The United Nations Human Rights Council passed three resolutions on Wednesday condemning Israel over its policies related to what it called Palestinian and Syrian territories, but the United States voted against them all.

A further resolution, calling for a fund to compensate Palestinians who suffered losses during Israel's offensive in Gaza 14 months ago, is expected to be passed on Thursday.

One resolution on "grave human rights violations" by Israel Defense Forces soldiers in the Palestinian territories - which was passed by 31 votes to 9, with 7 abstentions in the 47-member Council - demanded that Israel end its occupation of Palestinian land occupied since 1967.

It also demanded that Israel stop what it called targeting of Palestinian civilians and systematic destruction of their cultural heritage, halt all military operations across Palestinian land and lift its blockade of Gaza.

The United States and the European Union, whose seven members on the Council vote separately but generally in unison, opposed the resolution, with both saying it was unbalanced.

Another resolution called on Israel to stop building all settlements and move to withdrawing those now there, was passed by 45 votes with the EU supporting it and only the United States opposing.

The third condemned Israel for what it called systematic violation of the rights of the people of the Golan Heights. The United States voted no, while 15 countries, including EU members, abstained.

The United States, which itself is in a diplomatic row with Israel over settlements which the government of Prime Minister Benjamin Netanyahu is vowing to pursue, told the Council that the three resolutions would do nothing to help peace.

It said the body was too often being used as a platform to single out Israel for condemnation while rights violations by other countries were ignored.

Britain, which expelled an Israeli diplomat on Tuesday in a row over forged U.K. passports, voted for the settlements resolution, against on Palestinian rights, and abstained on the Syrian vote.

The Council is effectively dominated by a developing country bloc in which the Organization of the Islamic Conference has a strong influence and which is routinely supported by China, Russia and Cuba.

Ban urges Arabs to back Mideast talks

Secretary-General Ban Ki-moon said Wednesday he will urge Arab leaders this weekend to support indirect talks between the Palestinians and Israelis despite their anger over Israel's approval of new homes for Jews in predominantly Arab east Jerusalem.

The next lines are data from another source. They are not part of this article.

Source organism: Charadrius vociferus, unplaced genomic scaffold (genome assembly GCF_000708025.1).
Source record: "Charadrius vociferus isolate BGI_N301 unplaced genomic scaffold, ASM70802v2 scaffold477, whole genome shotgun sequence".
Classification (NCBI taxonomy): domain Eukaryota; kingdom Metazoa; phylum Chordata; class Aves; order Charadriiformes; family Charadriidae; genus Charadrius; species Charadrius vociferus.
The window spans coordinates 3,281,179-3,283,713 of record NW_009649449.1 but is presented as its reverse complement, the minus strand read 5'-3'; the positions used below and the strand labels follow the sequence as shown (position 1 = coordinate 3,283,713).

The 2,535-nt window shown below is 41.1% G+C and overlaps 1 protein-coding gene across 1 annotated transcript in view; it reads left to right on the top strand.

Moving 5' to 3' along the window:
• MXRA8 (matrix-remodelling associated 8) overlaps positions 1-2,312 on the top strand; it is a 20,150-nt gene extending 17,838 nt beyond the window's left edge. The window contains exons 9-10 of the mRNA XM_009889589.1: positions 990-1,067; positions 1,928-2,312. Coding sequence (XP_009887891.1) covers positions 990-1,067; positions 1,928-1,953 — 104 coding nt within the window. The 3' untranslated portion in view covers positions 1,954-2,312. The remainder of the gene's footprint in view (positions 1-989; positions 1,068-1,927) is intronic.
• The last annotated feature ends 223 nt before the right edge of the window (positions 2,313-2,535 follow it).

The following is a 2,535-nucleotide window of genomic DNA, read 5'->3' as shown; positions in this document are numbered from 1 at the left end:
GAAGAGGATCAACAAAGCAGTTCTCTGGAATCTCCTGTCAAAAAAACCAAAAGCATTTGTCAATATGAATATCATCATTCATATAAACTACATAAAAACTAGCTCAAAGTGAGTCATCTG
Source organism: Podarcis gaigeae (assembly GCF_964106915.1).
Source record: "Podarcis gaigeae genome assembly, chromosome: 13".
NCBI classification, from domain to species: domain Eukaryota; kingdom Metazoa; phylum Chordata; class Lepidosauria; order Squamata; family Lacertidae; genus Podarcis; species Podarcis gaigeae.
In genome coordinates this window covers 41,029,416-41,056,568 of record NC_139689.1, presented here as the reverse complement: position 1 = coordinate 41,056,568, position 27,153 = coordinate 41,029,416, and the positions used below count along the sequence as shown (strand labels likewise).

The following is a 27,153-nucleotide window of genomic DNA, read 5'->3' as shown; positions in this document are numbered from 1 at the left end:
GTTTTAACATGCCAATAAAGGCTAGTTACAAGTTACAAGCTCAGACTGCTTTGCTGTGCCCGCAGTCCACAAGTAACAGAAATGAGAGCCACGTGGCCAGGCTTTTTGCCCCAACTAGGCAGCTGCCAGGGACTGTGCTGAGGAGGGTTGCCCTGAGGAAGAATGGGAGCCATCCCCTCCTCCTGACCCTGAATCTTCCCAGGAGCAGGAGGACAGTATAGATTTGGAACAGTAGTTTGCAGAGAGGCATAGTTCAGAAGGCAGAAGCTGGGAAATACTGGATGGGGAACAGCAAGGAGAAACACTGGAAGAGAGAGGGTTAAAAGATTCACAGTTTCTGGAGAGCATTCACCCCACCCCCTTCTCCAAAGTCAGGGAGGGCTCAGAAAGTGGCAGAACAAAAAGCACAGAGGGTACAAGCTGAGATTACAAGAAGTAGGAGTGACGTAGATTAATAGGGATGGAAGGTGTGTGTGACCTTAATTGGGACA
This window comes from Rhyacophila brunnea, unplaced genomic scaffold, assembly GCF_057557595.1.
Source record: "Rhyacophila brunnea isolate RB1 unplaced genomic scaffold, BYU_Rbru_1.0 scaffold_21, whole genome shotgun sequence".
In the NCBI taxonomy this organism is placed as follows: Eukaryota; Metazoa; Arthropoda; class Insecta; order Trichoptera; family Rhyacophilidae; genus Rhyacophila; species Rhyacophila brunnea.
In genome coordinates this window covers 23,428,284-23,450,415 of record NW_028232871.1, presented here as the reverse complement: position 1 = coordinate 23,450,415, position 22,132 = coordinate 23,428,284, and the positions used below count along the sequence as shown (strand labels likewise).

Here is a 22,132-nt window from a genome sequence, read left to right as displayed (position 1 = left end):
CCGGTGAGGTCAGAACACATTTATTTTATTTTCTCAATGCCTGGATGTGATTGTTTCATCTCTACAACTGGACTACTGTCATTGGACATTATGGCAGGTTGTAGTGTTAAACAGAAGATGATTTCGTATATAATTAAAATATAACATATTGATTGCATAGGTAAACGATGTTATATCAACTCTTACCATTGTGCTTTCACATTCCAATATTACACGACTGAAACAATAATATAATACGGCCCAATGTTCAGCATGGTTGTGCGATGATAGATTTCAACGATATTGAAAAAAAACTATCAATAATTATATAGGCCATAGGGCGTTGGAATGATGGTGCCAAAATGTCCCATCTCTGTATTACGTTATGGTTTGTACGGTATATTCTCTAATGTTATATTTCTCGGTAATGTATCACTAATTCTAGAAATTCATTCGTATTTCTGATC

He told the Security Council it's crucial for Arab countries to help create a favorable atmosphere for the indirect proximity talks to succeed.

Ban said Israel's announcement on March 9 that it intends to build 1,600 new homes and Wednesday's announcement that it will construct 20 new apartments for Jews in east Jerusalem have created a crisis of confidence as efforts continue to start the indirect talks.

He reiterated that settlements are illegal under international law and must stop.

"We must not let negotiations be disrupted by provocations," Ban said. No doubt there will be tests. The parties must take steps to meet obligations and build trust. Extremists and spoilers must see that the parties are determined to press ahead."

The secretary-general stressed that the Quartet of Mideast peacemakers - the U.N., the U.S., the European Union and Russia - has urged that indirect talks move ahead and lead to direct Israeli-Palestinian negotiations as soon as possible on a final settlement that will establish a Palestinian state beside Israel.

The goal should be to resolve all final status issues within 24 months, he said.

Ban said he will brief the Arab League summit in Sirte, Libya, on March 27-28 on last week's Quartet meeting in Moscow and his subsequent visit to Israel, the West Bank and Gaza.

"I will urge them to support the proximity talks," he said. "I know that the Arab countries are frustrated, and they express their concerns and even reluctance in supporting these proximity talks."

He added that he has spoken to many Arab leaders urging support.

"I'm grateful for their flexibility, even though they have given some conditional support," he said. "This support should continue so that Israel and the Palestinians will continue their bilateral negotiations."

At the same time, the secretary-general said Israel and the Palestinians must do much more to build trust and meet their international obligations.

"There have been too many negative facts on the ground," Ban said. "We need more positive facts - a settlement freeze, a lifting of the blockade of Gaza, an end to rocket fire from Gaza, an easing of the constraints that stifle Palestinian life, prisoner exchanges, Palestinian unity, further security and economic progress by the Palestinian Authority. The list is long and time is very short."